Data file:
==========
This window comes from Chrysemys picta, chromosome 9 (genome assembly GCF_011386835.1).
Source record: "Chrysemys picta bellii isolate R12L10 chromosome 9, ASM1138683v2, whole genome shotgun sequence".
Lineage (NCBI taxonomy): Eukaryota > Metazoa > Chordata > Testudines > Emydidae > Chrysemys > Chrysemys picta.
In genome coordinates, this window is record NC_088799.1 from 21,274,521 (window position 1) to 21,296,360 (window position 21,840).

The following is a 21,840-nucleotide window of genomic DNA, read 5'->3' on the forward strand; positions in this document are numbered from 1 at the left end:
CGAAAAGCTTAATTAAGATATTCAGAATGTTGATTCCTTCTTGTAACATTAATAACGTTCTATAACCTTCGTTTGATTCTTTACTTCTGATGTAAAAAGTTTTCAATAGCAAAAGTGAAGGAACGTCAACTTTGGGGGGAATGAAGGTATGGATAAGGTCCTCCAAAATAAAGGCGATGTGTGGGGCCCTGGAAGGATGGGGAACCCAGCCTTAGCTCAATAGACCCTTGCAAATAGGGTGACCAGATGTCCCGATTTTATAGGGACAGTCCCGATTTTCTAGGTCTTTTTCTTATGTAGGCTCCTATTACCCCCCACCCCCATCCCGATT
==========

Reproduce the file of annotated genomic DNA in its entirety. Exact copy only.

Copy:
This window comes from Chrysemys picta, chromosome 9 (genome assembly GCF_011386835.1).
Source record: "Chrysemys picta bellii isolate R12L10 chromosome 9, ASM1138683v2, whole genome shotgun sequence".
Lineage (NCBI taxonomy): Eukaryota > Metazoa > Chordata > Testudines > Emydidae > Chrysemys > Chrysemys picta.
In genome coordinates, this window is record NC_088799.1 from 21,274,521 (window position 1) to 21,296,360 (window position 21,840).

The following is a 21,840-nucleotide window of genomic DNA, read 5'->3' on the forward strand; positions in this document are numbered from 1 at the left end:
CGAAAAGCTTAATTAAGATATTCAGAATGTTGATTCCTTCTTGTAACATTAATAACGTTCTATAACCTTCGTTTGATTCTTTACTTCTGATGTAAAAAGTTTTCAATAGCAAAAGTGAAGGAACGTCAACTTTGGGGGGAATGAAGGTATGGATAAGGTCCTCCAAAATAAAGGCGATGTGTGGGGCCCTGGAAGGATGGGGAACCCAGCCTTAGCTCAATAGACCCTTGCAAATAGGGTGACCAGATGTCCCGATTTTATAGGGACAGTCCCGATTTTCTAGGTCTTTTTCTTATGTAGGCTCCTATTACCCCCCACCCCCATCCCGATT